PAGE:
By Lauren Smart
By Jane R. LeBlanc
By Lauren Smart
By Elaine Liner
By Jim Schutze
By Rachel Watts
Any show that opens with a brief but discomfitingly realistic porn film, complete with the flap-flap-flap sound of a rickety movie projector and grunts and sighs that don't match the performers' mouths, is bound to cause the ears of theatergoers' non-theatergoing friends to perk up when the subject comes up. And when you imbue all the titillation in Patty Diphusa with an actor as forcefully and poignantly honest as Christina Vela, vulgar camp is staked resolutely to the ground. Ticket buyers are sheltered from cheap shock value by her refusal to condescend to an X-rated cartoon character.
Unfortunately, director Mark Farr, who with John Flores adapted writer-director Pedro Almodovar's collection of stories about Patty's Madrid misadventures, was perhaps too convinced of Vela's abilities to impose much structure on the original Spanish magazine columns. The published American edition of the tales, The Patty Diphusa Stories and Other Writings, contained chapter heads--"Life Imitates Porno," "This Time I Don't Get Laid," "Cops Bum Me Out," and "Lovers' Spat in a Disco John"--that signaled to readers the disjointed, stream-of-consciousness (and drugged-out) nature of our heroine's anecdotes. As a stage piece, Patty Diphusa reflects this stop-start-stop-start rhythm, since Farr, as both writer and director, has failed to locate an arc of action in these incidents. While the ambition to create some kind of hybrid stage animal custom-made for Vela is obvious, this production is more distinguished by what it lacks than the various elements it aspires to assemble. What Farr has realized for the theater doesn't quite develop as a play or a one-woman show.
Oddly, as much as I've ranted about the superior experience of small theater over operatic comedy and drama, I found the pared-down Trinity River Arts Center to be too intimate. Vela has no problem projecting, and Patty Diphusa is a character who needs a bit more distance between herself and the audience, precisely so that projection--a performer grappling with and conquering a cavernous space so she can stand in it as tall as a multiplex star--will take place, and Patty can seem truly mythic in her smutty meanderings through urban Spanish clubs and alleys. With steep rows of audience members looking down on a small plot of stage where the action transpires, Diphusa is diminished to the garden-variety disco trollop that Almodovar and Farr clearly wanted to raise to moon-goddess heights.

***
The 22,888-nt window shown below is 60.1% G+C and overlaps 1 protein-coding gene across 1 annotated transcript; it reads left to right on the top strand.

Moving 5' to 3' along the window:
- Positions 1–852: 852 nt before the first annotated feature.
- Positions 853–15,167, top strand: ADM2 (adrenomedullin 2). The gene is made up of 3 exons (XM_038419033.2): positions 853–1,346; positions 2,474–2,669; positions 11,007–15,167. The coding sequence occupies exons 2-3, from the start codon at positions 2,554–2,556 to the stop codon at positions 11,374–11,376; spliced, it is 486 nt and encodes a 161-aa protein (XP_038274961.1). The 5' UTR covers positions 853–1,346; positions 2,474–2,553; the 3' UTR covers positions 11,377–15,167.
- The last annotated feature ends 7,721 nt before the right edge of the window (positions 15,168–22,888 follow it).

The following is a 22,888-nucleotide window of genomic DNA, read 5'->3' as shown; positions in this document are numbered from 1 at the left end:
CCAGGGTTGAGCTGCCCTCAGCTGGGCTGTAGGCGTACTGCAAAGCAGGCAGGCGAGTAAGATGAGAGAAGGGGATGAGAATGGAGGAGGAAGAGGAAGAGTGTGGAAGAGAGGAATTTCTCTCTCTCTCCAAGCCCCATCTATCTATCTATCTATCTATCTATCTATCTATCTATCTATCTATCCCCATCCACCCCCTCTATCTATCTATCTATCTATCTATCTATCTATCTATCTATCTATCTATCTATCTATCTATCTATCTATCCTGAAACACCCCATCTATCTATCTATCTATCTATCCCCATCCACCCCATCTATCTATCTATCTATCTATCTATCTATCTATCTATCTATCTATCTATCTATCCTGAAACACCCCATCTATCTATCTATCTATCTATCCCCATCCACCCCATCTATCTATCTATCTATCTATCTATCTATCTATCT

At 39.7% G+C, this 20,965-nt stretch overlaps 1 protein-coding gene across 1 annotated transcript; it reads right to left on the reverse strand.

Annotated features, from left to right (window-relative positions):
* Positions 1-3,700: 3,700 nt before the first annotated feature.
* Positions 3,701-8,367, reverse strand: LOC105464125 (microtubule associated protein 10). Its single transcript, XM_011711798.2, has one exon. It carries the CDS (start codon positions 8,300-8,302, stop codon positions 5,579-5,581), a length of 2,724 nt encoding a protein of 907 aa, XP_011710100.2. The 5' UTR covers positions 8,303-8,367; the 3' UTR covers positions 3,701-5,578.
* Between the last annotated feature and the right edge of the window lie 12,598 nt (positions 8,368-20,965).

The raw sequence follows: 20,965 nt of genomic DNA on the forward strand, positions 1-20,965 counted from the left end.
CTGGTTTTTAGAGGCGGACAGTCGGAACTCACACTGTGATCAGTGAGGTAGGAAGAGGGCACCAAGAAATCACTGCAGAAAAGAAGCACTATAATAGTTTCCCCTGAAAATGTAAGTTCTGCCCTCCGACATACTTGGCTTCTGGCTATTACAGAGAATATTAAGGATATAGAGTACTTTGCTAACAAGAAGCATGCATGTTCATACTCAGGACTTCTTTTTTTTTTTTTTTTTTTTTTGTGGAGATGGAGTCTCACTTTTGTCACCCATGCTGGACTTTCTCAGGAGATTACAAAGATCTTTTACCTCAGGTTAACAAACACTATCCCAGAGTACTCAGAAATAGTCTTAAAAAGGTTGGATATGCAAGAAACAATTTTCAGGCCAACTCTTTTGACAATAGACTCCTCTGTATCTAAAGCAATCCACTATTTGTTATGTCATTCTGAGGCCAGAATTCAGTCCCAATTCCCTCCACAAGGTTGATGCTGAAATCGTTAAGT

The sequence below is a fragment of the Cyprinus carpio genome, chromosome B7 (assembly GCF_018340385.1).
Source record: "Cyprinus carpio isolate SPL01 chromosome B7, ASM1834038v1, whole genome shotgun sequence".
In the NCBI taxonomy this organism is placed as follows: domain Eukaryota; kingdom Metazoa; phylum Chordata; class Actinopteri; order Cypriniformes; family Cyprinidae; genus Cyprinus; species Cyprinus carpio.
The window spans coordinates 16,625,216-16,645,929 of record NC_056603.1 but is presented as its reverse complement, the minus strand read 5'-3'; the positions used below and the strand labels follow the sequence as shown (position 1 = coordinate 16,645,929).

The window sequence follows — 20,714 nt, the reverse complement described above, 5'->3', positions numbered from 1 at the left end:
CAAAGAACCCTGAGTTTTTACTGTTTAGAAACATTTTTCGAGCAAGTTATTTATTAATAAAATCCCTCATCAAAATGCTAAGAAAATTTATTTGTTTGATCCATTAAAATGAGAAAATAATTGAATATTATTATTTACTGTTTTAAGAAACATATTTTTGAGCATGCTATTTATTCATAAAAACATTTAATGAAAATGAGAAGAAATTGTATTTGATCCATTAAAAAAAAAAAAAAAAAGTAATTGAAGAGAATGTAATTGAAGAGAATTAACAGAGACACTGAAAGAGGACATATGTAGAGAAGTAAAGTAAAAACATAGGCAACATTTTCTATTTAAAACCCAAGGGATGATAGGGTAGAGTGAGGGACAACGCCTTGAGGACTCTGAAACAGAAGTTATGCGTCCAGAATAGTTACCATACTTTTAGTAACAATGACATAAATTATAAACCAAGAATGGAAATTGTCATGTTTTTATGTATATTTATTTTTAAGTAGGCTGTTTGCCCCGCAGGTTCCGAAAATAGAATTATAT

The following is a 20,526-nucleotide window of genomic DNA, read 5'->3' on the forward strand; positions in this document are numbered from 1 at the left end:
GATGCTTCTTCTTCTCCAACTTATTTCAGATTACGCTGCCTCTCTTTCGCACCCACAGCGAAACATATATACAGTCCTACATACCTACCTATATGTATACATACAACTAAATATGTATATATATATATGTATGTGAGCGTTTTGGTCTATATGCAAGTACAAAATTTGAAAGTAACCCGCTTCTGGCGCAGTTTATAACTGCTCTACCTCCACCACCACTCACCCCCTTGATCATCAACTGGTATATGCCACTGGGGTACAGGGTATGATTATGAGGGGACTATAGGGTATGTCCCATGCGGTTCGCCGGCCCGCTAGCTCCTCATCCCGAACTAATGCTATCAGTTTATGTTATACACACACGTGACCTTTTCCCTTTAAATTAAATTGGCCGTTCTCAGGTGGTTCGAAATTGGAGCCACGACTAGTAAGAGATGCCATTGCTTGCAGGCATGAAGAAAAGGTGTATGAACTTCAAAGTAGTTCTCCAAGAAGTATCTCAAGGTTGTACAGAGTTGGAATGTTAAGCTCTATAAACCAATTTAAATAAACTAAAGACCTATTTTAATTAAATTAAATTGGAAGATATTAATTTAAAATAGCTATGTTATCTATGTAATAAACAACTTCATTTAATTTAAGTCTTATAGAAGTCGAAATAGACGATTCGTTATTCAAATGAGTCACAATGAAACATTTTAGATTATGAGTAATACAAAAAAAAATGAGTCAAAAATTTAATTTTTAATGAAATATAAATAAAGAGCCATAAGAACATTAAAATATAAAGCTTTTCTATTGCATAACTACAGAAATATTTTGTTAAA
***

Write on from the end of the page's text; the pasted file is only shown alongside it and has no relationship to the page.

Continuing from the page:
Still, you could do worse than spend two hours watching Vela in a sex comedy. For all its narrative sloppiness, I, Patty Diphusa does make animal promiscuity in the age of AIDS as deliciously, innocently "sinful" as devouring a pint of hazelnut gelato. Vela's ability to convey half-sincere regret at her appetites, to tinker with the notion of redemption even as the sins themselves are such pure expressions of pleasure, gives Patty the tenderness she needs. The best episodes here are baubles that, even if they'd be more functional strung together as a necklace, still glitter in your palm. Patty, craving stability, is taken home to meet the mother (Mark O'Dell) of her bourgeois young boyfriend (Zaron White) and mistaken for a transsexual. At the close of the show, a video segment lifts another chapter from the Diphusa collection, "I, Patty, Try to Get to Know Myself Through My Author"--Patty interviews Almodovar in a Barbara Walters-style sit-down. The one-joke premise that essentially fuels I, Patty Diphusa--the title character is a woman with a man's hypersexual cravings--gets fleshed out when the show turns Patty inside out and we, astonished, discover Almodovar, also played by Vela, with a taciturn masculinity that eerily outstrips the infamous real-life filmmaker. This genderfuck feat fired by Vela's versatility is the production's most satisfying lay.